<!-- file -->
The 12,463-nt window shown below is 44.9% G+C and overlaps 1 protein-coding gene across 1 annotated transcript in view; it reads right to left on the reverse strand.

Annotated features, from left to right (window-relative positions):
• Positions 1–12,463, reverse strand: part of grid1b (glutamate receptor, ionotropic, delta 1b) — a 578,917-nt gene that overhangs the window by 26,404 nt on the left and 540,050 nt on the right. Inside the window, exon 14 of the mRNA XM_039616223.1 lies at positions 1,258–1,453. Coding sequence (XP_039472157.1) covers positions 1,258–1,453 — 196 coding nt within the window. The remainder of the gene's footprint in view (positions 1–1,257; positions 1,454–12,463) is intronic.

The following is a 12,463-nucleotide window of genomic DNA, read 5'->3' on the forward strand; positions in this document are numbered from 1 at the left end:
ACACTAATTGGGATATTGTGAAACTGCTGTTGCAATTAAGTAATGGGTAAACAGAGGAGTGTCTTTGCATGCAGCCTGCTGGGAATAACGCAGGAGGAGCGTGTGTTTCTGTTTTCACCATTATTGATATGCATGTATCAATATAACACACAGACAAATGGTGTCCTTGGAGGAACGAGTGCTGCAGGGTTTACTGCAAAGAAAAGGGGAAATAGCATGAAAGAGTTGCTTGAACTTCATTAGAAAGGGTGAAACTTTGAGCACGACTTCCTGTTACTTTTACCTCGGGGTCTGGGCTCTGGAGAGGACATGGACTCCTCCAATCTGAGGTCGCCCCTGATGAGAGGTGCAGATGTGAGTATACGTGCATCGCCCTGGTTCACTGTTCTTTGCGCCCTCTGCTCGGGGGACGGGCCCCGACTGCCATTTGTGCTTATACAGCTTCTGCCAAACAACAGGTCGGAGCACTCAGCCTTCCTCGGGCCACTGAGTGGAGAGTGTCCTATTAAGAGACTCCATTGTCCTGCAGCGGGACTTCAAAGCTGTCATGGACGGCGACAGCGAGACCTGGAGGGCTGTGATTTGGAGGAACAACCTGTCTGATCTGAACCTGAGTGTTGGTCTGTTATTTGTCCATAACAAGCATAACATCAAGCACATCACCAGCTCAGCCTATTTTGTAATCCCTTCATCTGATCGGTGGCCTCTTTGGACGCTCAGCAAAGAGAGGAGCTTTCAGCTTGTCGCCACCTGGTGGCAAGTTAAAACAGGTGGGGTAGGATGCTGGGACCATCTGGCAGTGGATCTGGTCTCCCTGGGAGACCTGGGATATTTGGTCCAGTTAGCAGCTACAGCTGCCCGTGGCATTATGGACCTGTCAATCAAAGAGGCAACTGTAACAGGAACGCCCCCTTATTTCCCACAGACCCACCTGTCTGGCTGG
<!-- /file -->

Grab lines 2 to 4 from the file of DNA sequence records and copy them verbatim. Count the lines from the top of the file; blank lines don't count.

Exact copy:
Annotated features, from left to right (window-relative positions):
• Positions 1–12,463, reverse strand: part of grid1b (glutamate receptor, ionotropic, delta 1b) — a 578,917-nt gene that overhangs the window by 26,404 nt on the left and 540,050 nt on the right. Inside the window, exon 14 of the mRNA XM_039616223.1 lies at positions 1,258–1,453. Coding sequence (XP_039472157.1) covers positions 1,258–1,453 — 196 coding nt within the window. The remainder of the gene's footprint in view (positions 1–1,257; positions 1,454–12,463) is intronic.

The following is a 12,463-nucleotide window of genomic DNA, read 5'->3' on the forward strand; positions in this document are numbered from 1 at the left end: